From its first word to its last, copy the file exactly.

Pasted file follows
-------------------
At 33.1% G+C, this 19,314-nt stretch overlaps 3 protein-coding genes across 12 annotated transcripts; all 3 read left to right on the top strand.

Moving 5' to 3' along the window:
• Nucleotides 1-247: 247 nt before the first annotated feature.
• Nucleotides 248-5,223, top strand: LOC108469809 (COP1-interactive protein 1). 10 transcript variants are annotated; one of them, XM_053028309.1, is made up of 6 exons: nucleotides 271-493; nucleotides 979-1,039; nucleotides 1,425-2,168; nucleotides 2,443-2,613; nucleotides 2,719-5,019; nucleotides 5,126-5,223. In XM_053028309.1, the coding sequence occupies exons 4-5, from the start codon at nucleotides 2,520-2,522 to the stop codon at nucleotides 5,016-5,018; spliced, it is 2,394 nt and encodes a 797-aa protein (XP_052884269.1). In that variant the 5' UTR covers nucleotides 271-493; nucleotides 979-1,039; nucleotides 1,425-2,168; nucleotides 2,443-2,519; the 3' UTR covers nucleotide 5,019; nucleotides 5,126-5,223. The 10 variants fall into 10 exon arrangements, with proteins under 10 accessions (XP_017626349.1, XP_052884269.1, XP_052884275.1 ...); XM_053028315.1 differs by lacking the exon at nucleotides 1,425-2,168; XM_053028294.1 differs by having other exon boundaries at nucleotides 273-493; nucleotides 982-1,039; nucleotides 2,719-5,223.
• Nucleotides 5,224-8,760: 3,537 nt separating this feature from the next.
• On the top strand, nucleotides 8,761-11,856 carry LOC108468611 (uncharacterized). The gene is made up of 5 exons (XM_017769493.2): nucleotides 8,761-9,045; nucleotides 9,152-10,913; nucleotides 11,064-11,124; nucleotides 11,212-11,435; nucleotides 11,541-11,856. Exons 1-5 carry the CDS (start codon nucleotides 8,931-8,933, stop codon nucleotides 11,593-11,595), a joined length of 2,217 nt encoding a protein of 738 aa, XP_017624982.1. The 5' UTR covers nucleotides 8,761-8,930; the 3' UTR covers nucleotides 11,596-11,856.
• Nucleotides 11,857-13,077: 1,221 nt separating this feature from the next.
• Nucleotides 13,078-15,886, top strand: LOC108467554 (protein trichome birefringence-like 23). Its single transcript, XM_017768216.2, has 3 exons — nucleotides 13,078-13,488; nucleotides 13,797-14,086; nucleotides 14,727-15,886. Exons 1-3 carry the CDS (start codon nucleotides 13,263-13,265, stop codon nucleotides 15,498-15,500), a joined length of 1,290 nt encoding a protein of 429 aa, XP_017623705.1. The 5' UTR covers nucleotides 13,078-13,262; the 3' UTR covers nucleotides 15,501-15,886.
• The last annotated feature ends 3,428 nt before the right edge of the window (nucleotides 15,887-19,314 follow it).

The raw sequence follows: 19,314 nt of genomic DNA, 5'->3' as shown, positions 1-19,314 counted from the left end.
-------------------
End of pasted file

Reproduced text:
At 33.1% G+C, this 19,314-nt stretch overlaps 3 protein-coding genes across 12 annotated transcripts; all 3 read left to right on the top strand.

Moving 5' to 3' along the window:
• Nucleotides 1-247: 247 nt before the first annotated feature.
• Nucleotides 248-5,223, top strand: LOC108469809 (COP1-interactive protein 1). 10 transcript variants are annotated; one of them, XM_053028309.1, is made up of 6 exons: nucleotides 271-493; nucleotides 979-1,039; nucleotides 1,425-2,168; nucleotides 2,443-2,613; nucleotides 2,719-5,019; nucleotides 5,126-5,223. In XM_053028309.1, the coding sequence occupies exons 4-5, from the start codon at nucleotides 2,520-2,522 to the stop codon at nucleotides 5,016-5,018; spliced, it is 2,394 nt and encodes a 797-aa protein (XP_052884269.1). In that variant the 5' UTR covers nucleotides 271-493; nucleotides 979-1,039; nucleotides 1,425-2,168; nucleotides 2,443-2,519; the 3' UTR covers nucleotide 5,019; nucleotides 5,126-5,223. The 10 variants fall into 10 exon arrangements, with proteins under 10 accessions (XP_017626349.1, XP_052884269.1, XP_052884275.1 ...); XM_053028315.1 differs by lacking the exon at nucleotides 1,425-2,168; XM_053028294.1 differs by having other exon boundaries at nucleotides 273-493; nucleotides 982-1,039; nucleotides 2,719-5,223.
• Nucleotides 5,224-8,760: 3,537 nt separating this feature from the next.
• On the top strand, nucleotides 8,761-11,856 carry LOC108468611 (uncharacterized). The gene is made up of 5 exons (XM_017769493.2): nucleotides 8,761-9,045; nucleotides 9,152-10,913; nucleotides 11,064-11,124; nucleotides 11,212-11,435; nucleotides 11,541-11,856. Exons 1-5 carry the CDS (start codon nucleotides 8,931-8,933, stop codon nucleotides 11,593-11,595), a joined length of 2,217 nt encoding a protein of 738 aa, XP_017624982.1. The 5' UTR covers nucleotides 8,761-8,930; the 3' UTR covers nucleotides 11,596-11,856.
• Nucleotides 11,857-13,077: 1,221 nt separating this feature from the next.
• Nucleotides 13,078-15,886, top strand: LOC108467554 (protein trichome birefringence-like 23). Its single transcript, XM_017768216.2, has 3 exons — nucleotides 13,078-13,488; nucleotides 13,797-14,086; nucleotides 14,727-15,886. Exons 1-3 carry the CDS (start codon nucleotides 13,263-13,265, stop codon nucleotides 15,498-15,500), a joined length of 1,290 nt encoding a protein of 429 aa, XP_017623705.1. The 5' UTR covers nucleotides 13,078-13,262; the 3' UTR covers nucleotides 15,501-15,886.
• The last annotated feature ends 3,428 nt before the right edge of the window (nucleotides 15,887-19,314 follow it).

The raw sequence follows: 19,314 nt of genomic DNA, 5'->3' as shown, positions 1-19,314 counted from the left end.